Comedian Eric Sykes dies aged 89
Eric Sykes, one of Britain's best-loved comedy actors and writers, has died at the age of 89, his manager has said.
"Eric Sykes, 89, star of TV, stage and films, died peacefully this morning after a short illness," said Norma Farnes. "His family were with him."
Sykes found fame in a series of TV sitcoms from the 1950s, including Sykes And A... alongside Hattie Jacques.
Sir Bruce Forsyth paid tribute to the star, calling him "one of the greats of comedy in this country".
"He was universally loved here," the entertainer continued. "He was just one of the funniest men ever."
Comedian Stephen Fry wrote on Twitter: "Oh no! Eric Sykes gone? An adorable, brilliant, modest, hilarious, innovative and irreplaceable comic master. Farewell, dear, dear man."
League of Gentlemen star Mark Gatiss said: "The wonderful Eric Sykes has left us. A giant of comedy and a gentleman - funny to his very core. RIP."
Comic Robin Ince paid tribute to "the last link to many of the most important early post war comedians" and "a great entertainer".
Born in Oldham, Sykes started his career writing radio material for comedians including Frankie Howerd, Tony Hancock and The Goon Show.
He stepped into the spotlight with his own TV shows including Dress Rehearsal in 1956, Sykes And A... in 1960 and a follow-up, simply titled Sykes, in 1972.
In the latter two, he and Jacques developed a popular partnership as a bumbling brother and long-suffering sister living at Sebastopol Terrace.
Another of Sykes' best-known productions was in a virtually silent slapstick film called The Plank.
The 1967 short saw him and Tommy Cooper play accident-prone workmen and is regarded as a landmark of visual comedy.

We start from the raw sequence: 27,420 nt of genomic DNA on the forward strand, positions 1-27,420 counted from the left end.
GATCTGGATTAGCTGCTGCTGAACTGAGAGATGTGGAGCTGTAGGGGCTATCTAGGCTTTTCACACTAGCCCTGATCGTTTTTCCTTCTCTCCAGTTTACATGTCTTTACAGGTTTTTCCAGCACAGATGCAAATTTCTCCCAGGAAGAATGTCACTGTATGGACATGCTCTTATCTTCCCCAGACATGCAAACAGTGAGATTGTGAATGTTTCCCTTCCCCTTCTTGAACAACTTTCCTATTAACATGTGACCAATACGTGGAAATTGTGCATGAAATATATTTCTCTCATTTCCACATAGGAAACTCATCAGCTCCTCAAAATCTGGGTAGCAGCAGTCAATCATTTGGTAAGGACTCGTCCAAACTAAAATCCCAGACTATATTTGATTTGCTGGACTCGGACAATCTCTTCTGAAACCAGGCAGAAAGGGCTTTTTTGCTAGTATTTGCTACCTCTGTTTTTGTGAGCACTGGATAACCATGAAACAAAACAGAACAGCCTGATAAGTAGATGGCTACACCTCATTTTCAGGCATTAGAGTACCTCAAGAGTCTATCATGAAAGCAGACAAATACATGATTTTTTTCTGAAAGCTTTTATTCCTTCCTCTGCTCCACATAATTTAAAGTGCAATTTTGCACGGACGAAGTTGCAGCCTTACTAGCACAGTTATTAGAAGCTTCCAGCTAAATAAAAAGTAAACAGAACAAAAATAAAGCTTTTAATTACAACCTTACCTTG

Sykes also appeared in the controversial 1969 sitcom Curry and Chips alongside longtime writing partner Spike Milligan, who was blacked up to play an Irish-Pakistani factory worker.
Sykes' television roles dried up after a sitcom set in a golf club, The Nineteenth Hole, made for ITV in 1989. But his career was far from quiet.
He had appeared in a string of supporting roles on the big screen over the years and continued his film work with The Others, alongside Nicole Kidman, and as caretaker Frank Bryce in Harry Potter and the Goblet of Fire.
He also enjoyed renewed acclaim on stage, appearing in plays by the likes of Ray Cooney, Moliere and Alan Bennett.
That came despite struggling with hearing loss for most of his life, as well as gradual eye failure, which left him almost deaf and blind by the 1990s.
Former BBC head of comedy Jon Plowman paid tribute to Sykes as "a warm man, a kind man, a warm family man".
"We won't see his like again," he said. "He was a wonderful improviser.
"His genius was both as a scriptwriter but also someone who could do stuff off the cuff. He was classless and funny and warm."
Sykes was made an OBE in 1986 before being elevated to a CBE in 2004.
In 1992, he received lifetime achievement honours from the Writers' Guild and the British Comedy Awards.
Sykes and wife Edith celebrated their 60th wedding anniversary this Valentine's Day. The couple had one son and three daughters.